Trying to explain the sound of a band like Brooklyn trio Call of the Wild seems the proverbial fool’s errand. What do you want to know about rock & roll that rock & roll can’t teach you, or hasn’t already? That it’s loud? That there are jackhammering guitars, death-defying bass, hollering vocals and drumming so hard and fast it could induce a heart attack? Should we go on?
Sure, why not. Call of the Wild got together in 2011, not long after the dissolution of Allison Busch’s previous band Awesome Color. One look at these three – Busch, one of the most maniacal drummers on the East Coast, if not the whole continent; guitarist Johnny Coolati, with hair down to his ass and a wide-eyed stare that could carve pockmarks into your face; bassist Max Peebles, coming off all cool and calm until the moment the band hits the stage. They’ve been pounding it hard ever since. Some doofus came to this party at Allison’s house when Call Of The Wild was playing her birthday party, leaned against a light switch and flipped ‘em on. Coolati raised a finger to the offending geek and gave him the sort of gesture not seen since Donald Sutherland at the end of Invasion of the Body Snatchers. You can damn well bet that light got turned back off.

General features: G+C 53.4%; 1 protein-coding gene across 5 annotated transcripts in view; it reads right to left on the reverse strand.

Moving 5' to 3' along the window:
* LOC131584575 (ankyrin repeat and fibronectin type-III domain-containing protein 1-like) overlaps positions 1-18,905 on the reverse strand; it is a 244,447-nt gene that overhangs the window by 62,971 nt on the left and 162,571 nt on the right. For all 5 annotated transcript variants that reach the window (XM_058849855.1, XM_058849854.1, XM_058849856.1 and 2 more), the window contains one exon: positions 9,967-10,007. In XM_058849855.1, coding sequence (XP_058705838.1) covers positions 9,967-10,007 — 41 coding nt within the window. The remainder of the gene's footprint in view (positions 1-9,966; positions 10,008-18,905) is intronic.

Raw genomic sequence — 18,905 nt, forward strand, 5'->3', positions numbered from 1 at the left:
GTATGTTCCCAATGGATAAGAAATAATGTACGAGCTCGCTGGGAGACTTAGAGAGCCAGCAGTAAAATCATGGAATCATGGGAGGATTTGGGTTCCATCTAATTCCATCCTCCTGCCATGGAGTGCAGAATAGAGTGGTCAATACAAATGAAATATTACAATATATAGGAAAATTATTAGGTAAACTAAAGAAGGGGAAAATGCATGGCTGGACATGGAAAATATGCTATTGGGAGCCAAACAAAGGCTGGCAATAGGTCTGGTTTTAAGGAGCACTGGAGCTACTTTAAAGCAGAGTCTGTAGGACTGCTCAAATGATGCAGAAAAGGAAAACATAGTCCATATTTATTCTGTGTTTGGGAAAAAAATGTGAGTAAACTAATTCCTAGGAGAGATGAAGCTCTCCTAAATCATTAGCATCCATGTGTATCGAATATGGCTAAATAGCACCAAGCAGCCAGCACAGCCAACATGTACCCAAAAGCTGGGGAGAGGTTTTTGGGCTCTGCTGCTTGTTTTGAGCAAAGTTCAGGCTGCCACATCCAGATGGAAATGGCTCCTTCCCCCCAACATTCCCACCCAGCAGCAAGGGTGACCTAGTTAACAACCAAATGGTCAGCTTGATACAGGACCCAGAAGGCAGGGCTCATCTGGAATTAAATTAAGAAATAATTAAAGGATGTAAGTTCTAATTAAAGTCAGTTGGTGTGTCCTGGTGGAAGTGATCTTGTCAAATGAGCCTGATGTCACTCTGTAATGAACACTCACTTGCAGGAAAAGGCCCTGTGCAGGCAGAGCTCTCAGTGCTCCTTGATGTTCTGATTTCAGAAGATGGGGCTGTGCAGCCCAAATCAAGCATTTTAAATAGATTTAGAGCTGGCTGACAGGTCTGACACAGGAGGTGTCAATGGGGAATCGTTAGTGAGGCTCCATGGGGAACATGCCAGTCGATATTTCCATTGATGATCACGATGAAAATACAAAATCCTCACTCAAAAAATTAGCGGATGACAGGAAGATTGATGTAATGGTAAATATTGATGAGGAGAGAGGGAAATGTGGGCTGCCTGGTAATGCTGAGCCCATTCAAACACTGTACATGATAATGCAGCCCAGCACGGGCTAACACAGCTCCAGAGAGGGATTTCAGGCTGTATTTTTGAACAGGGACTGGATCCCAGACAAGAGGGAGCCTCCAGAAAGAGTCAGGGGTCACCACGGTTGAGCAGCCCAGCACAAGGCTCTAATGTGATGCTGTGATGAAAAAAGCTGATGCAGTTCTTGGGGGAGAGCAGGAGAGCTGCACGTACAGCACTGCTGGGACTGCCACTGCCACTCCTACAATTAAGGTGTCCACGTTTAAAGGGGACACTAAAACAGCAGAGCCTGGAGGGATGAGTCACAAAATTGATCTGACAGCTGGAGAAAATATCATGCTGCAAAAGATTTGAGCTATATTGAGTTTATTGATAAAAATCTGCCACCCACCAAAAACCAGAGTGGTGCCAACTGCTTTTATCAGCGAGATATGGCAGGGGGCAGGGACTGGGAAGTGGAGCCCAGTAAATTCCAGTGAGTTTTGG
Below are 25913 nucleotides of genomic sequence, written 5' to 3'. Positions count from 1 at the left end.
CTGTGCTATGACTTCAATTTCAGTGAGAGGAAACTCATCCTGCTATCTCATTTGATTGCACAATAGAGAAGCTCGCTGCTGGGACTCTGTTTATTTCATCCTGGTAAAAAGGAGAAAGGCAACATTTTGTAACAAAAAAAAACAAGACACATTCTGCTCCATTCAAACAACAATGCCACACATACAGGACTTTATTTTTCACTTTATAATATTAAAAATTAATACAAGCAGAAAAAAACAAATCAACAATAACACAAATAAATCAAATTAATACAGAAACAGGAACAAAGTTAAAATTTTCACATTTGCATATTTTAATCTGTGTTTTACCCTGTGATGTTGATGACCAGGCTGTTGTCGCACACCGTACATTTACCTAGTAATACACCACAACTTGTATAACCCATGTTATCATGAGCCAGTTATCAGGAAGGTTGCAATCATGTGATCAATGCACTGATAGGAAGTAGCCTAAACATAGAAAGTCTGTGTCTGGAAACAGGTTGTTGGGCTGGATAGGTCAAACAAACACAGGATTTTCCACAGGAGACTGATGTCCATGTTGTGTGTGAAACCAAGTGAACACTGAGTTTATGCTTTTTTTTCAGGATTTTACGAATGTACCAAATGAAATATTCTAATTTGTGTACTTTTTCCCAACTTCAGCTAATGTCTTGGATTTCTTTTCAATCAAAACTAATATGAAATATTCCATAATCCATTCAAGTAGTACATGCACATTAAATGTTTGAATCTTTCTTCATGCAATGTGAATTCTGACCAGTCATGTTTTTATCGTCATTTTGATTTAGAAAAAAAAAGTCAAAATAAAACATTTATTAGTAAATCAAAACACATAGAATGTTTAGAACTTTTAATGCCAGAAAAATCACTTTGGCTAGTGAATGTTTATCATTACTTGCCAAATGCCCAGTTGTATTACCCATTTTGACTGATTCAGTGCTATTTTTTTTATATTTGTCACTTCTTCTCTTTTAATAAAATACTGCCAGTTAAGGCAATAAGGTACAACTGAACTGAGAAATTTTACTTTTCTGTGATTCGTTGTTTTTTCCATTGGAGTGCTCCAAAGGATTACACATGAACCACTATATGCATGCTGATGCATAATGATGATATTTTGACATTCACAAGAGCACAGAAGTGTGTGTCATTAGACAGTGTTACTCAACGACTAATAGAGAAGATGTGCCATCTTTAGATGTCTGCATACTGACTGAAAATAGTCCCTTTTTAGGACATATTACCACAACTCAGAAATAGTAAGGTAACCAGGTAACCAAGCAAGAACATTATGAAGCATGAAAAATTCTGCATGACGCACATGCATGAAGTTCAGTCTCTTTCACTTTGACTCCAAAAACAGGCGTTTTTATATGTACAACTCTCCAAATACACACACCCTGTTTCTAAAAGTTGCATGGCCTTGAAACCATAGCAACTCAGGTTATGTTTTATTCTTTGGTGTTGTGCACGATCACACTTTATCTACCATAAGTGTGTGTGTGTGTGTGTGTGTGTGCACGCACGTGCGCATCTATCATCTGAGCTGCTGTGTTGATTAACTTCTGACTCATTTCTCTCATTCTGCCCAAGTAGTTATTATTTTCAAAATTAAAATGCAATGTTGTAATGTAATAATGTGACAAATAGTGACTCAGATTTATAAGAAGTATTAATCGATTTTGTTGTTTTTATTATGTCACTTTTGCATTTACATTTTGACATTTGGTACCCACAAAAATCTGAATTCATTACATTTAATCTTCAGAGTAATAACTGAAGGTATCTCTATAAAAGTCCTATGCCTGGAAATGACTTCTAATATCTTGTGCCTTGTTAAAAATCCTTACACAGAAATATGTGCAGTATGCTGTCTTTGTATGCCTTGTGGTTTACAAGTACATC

Leave Your Leather On is Call Of The Wild’s debut album, knocked out at Rare Book Room with Nicholas Vernhes at the desk. It is the epitome of rock-based expression for what the Mayans insisted would be the last year of life on Earth, scorching everything it comes in contact with – while the eggheads in the room are busy playing “spot the riff,” the rest of you are gonna be knocked right on your ass by the band’s relentless energy and devil-on-your-shoulder stances towards the choices you have to make in your life day to day. More to the point, this is a party record, made by the kind of people who can destroy a party; metallic rock & roll designed to ensure you’re never gonna get your security deposit back. Songs involve getting serious (“Crack the Whip”), the films of Lucio Fulci (“NY Ripper”), flooring it (“Autobahn”) and breaking shit (“Breaking Shit”). These songs encourage you to make those impulse moves, those choices that could make you the hero of your next social outing just as easily as they could get you thrown out, face first, onto the sidewalk.
This is a band with no compunction over giving you a bear hug, then slipping their hands upwards and choking you out. You get what you came for and a little extra, which is what rock & roll has always been about. You’re gonna leave your leather on because you need the protection from what these three have in store for you. And because it looks cool.